I would have entitled the strip Ω Ω Top, but Wayno and Dan went for Omega Omega Top instead. (More on the title below.)

In any case, to have any hope whatsoever in understanding the cartoon, you need to know that there’s an American rock band named ZZ Top. (The name of the band is pronounced /zi zi tap/, which is written as ZZ Top. Contrast this with the statistical test whose name is written as the Z-test, a name is pronounced as /zi tɛst/ by American speakers, but /zɛd tɛst/ by British, Australian, and most Canadian speakers. The band’s name is pronounced /zɛd zɛd tap/) only as a joke, or as a mistake by someone unfamiliar with the name.)

To begin to understand why the cartoon might be funny, you need to know that Ω is the (upper-case form of the) last letter of the Greek alphabet, just as Z is the (upper-case form of the) last letter of the Latin alphabet (as we use it in writing English); that the figures in the cartoon are playing ancient Greek musical instruments (two stringed, one percussion); and that the instruments and the appearance of the players match those of ZZ Top (two guitarists, one drummer; sunglasses for everybody; stetson hats and long beards for the guitarists). So the cartoon provides a complex mapping between ZZ Top today and music-making in ancient Greece.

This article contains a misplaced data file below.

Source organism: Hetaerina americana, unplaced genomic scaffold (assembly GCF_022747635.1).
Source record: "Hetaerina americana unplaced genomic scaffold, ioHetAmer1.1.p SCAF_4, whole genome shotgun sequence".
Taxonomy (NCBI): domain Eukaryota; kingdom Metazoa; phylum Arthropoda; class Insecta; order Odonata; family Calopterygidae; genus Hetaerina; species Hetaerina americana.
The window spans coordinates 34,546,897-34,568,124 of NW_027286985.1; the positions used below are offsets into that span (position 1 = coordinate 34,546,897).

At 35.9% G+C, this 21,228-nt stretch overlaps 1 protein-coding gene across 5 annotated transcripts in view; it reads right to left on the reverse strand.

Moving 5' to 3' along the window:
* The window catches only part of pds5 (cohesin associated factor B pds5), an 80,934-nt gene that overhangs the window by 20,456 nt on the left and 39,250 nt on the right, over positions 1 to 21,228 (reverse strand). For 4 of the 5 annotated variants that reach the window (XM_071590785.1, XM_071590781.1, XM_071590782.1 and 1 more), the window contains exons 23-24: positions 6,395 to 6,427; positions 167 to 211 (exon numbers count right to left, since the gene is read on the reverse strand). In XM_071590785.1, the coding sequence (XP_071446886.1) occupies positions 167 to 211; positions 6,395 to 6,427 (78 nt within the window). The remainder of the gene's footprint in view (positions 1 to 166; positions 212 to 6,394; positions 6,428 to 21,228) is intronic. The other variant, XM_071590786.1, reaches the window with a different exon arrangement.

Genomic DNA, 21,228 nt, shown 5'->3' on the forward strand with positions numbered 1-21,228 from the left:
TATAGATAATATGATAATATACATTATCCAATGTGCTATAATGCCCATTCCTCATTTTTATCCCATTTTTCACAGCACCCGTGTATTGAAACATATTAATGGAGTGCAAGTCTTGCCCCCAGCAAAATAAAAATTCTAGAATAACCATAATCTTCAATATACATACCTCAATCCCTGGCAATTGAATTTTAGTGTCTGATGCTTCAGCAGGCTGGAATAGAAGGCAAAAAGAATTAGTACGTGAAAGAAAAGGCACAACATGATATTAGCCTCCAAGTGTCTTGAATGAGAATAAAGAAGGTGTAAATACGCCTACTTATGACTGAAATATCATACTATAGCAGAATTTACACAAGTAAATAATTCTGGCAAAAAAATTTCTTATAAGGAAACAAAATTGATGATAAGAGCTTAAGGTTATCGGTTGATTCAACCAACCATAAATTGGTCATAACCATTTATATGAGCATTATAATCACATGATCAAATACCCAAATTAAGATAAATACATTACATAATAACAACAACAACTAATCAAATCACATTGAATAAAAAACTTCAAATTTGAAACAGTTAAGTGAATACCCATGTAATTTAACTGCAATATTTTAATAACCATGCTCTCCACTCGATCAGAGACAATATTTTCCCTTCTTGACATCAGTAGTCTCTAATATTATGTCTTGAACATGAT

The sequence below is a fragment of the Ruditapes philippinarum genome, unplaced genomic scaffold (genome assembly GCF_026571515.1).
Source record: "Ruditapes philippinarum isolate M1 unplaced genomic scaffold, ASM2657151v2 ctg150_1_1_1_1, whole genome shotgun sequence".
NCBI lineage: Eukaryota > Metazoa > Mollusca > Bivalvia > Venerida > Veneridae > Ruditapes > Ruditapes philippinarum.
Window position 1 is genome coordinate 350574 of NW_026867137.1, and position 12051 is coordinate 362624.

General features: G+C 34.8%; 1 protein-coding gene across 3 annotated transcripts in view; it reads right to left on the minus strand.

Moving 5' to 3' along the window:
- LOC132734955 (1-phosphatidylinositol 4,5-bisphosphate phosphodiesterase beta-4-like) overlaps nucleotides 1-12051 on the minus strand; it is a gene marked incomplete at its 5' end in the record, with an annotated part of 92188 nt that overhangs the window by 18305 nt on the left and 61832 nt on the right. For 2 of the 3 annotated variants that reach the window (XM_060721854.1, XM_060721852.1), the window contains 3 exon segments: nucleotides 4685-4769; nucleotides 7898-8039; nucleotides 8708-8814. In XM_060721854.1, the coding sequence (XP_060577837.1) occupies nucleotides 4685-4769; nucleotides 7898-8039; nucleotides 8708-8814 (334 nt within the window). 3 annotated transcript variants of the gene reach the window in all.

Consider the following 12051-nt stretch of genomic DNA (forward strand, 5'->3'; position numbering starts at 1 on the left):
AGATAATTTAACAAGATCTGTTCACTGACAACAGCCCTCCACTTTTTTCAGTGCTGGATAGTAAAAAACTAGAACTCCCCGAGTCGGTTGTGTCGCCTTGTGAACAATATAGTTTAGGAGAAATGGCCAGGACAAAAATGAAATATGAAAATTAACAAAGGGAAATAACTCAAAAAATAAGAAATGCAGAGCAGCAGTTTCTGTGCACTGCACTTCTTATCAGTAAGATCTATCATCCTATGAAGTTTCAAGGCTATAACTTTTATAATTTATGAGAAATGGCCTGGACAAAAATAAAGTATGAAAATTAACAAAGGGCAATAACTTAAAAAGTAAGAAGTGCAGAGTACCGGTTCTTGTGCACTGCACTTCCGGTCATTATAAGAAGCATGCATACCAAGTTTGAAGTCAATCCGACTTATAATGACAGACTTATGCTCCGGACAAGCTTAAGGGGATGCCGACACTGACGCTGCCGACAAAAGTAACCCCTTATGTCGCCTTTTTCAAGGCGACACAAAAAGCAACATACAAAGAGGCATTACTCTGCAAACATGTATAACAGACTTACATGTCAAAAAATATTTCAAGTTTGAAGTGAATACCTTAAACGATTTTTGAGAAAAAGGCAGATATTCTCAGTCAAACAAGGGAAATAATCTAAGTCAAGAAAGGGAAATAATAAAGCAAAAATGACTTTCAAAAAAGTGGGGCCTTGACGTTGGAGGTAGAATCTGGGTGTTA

(more…)

Gahan Wilson

June 9, 2021

From Mike Pope on Facebook, commenting on yesterday’s posting “Bizarro cannibalism”, on the Cannibal cartoon meme:


(#1) The Man in the Cannibal Pot: Cartoons by Gahan Wilson (1967)

[MP:] Speaking of tropes, I had this book when I was a kid. I don’t know if you can see, but he’s emptying a bottle of poison into the water